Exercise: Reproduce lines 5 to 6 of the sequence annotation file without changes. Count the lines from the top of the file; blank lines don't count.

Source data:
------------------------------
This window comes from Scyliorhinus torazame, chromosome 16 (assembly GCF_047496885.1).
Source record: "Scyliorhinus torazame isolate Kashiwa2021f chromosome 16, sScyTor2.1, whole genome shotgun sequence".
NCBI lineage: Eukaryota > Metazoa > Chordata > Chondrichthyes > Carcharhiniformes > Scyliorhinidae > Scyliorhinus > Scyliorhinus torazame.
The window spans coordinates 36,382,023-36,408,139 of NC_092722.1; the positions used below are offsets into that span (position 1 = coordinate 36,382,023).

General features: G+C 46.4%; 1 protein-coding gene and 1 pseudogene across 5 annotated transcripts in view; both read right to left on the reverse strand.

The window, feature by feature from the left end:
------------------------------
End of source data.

General features: G+C 46.4%; 1 protein-coding gene and 1 pseudogene across 5 annotated transcripts in view; both read right to left on the reverse strand.

The window, feature by feature from the left end: